It’s relatively easy to factor which type of home and location suits your current lifestyle needs. A townhouse or a condo may offer a cheaper mortgage upfront… it might even within walking distance to your favorite coffee shop or gym! While these are all things to consider, do not lose sight of the long-term investment. If and when you decide to rent or sell your first home, it is extremely valuable to consider your future buyer. One key factor to consider is the area’s school district. Would your home be attractive to a family? If the answer is yes, there is a good chance you’ll have a more successful selling experience when the time comes.
Pay Close Attention To The Home Inspection
Once you’ve chosen the home you want to make an offer on, and the seller has agreed to terms, you will need to hire a licensed home inspector (or sometimes multiple home inspectors) to evaluate the home's condition. Keep this in mind: no home, no matter the age, is in perfect condition.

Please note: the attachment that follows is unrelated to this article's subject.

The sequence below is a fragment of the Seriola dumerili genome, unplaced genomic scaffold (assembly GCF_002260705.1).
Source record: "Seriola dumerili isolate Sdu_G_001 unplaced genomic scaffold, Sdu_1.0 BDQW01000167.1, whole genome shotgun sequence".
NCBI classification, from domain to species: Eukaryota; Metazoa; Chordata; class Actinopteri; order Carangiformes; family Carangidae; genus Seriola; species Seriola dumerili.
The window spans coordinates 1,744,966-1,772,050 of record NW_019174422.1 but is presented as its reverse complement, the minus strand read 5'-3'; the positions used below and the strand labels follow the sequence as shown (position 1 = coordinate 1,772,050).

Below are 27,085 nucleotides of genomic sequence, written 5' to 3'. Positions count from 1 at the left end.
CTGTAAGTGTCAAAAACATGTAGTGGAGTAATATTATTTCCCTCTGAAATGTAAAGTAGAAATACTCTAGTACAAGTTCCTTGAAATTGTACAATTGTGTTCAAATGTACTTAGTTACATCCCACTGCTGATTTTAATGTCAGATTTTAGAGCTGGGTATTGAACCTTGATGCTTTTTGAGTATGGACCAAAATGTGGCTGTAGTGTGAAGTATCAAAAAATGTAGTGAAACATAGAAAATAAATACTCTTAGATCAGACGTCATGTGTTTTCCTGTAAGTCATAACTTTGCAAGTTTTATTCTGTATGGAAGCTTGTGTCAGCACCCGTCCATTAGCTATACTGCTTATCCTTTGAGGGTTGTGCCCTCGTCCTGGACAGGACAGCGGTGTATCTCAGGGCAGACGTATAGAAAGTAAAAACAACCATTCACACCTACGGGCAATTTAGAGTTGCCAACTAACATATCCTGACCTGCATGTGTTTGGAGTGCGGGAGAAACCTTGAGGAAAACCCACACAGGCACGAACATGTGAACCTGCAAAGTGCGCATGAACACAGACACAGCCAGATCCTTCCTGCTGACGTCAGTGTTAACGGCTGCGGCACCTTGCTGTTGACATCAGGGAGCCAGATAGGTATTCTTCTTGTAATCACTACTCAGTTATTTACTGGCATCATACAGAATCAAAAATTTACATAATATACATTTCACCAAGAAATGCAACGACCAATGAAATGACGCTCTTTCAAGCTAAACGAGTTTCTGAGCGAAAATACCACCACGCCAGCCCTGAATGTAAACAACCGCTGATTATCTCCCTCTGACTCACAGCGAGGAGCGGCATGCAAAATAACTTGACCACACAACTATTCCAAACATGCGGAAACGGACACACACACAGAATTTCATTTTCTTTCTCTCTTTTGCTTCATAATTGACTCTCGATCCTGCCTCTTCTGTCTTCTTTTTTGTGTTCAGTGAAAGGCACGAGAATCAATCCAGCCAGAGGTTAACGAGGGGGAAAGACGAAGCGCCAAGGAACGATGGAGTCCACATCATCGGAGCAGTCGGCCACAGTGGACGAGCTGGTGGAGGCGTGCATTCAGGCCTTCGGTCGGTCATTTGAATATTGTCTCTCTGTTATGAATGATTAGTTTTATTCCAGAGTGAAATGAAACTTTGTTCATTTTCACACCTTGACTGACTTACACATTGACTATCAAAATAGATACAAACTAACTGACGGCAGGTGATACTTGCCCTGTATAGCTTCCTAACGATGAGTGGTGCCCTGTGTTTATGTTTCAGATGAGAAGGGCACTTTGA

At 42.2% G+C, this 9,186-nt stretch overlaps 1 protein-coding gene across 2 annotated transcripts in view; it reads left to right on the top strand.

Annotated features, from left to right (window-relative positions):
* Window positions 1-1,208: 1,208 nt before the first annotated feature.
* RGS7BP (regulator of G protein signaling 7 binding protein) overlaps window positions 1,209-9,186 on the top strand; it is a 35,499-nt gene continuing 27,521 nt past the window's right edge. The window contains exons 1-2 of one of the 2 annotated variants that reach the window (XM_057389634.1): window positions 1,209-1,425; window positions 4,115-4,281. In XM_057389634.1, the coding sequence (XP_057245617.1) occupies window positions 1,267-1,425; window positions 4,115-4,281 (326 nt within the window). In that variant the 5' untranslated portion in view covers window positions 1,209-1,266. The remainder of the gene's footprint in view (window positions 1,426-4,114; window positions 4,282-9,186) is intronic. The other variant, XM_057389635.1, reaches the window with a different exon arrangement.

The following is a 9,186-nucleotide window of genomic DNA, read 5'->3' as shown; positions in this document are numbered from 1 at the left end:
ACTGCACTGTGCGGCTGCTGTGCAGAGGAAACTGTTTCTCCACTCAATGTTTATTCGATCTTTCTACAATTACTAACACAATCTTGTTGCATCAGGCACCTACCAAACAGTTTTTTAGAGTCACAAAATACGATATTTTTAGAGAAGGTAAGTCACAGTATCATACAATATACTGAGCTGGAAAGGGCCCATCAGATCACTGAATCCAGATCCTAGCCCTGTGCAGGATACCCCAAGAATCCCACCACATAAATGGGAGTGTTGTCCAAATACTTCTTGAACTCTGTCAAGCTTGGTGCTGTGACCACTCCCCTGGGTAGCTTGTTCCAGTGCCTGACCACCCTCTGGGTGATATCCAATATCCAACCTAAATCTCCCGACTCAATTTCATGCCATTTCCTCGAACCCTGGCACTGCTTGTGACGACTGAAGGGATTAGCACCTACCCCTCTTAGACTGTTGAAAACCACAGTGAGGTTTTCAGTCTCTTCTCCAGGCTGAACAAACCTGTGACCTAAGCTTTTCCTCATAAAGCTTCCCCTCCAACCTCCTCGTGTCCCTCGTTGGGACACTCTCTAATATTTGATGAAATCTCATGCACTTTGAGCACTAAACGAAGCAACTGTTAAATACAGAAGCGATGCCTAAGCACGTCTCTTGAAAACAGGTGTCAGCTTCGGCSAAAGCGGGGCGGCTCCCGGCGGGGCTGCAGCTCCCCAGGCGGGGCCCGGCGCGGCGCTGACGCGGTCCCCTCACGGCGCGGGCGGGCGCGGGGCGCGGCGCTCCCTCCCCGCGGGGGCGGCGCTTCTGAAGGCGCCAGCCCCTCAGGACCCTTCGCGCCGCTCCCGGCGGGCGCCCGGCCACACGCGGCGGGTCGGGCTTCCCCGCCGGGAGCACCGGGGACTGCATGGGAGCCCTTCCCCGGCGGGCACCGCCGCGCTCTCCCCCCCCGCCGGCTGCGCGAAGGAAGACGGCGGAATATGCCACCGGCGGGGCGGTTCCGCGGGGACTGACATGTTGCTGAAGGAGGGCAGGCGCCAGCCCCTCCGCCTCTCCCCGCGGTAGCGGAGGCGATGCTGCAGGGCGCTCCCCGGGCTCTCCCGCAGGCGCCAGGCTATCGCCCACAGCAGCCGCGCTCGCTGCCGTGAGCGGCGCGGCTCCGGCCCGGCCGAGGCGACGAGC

A good inspector will point out all the issues about the four main inspection points: HVAC, electrical wiring/panels, plumbing, and roofing. These four areas of concern will directly affect your home insurance coverage and more costly short and long-term repairs. The status of the inspection report will also play a role in the negotiation process between the buyer and seller. An experienced realtor will know exactly how to advise your next steps. out
Check out my post all about inspections in detail HERE
While not every scenario is highlighted here I am happy to answer any questions you have during your home buying experience. I even have a well-rounded list of vendors if you are in need of a referral.
Now it's your turn. Have you bought a home before and there's something you wish you knew ahead of time that I didn't talk about here? Send me an email to [email protected] so I can add to the list!
We're happy to answer any questions you still have, or if you need our list of trusted vendors for a referral!
Find a home that checks (most) of your boxes.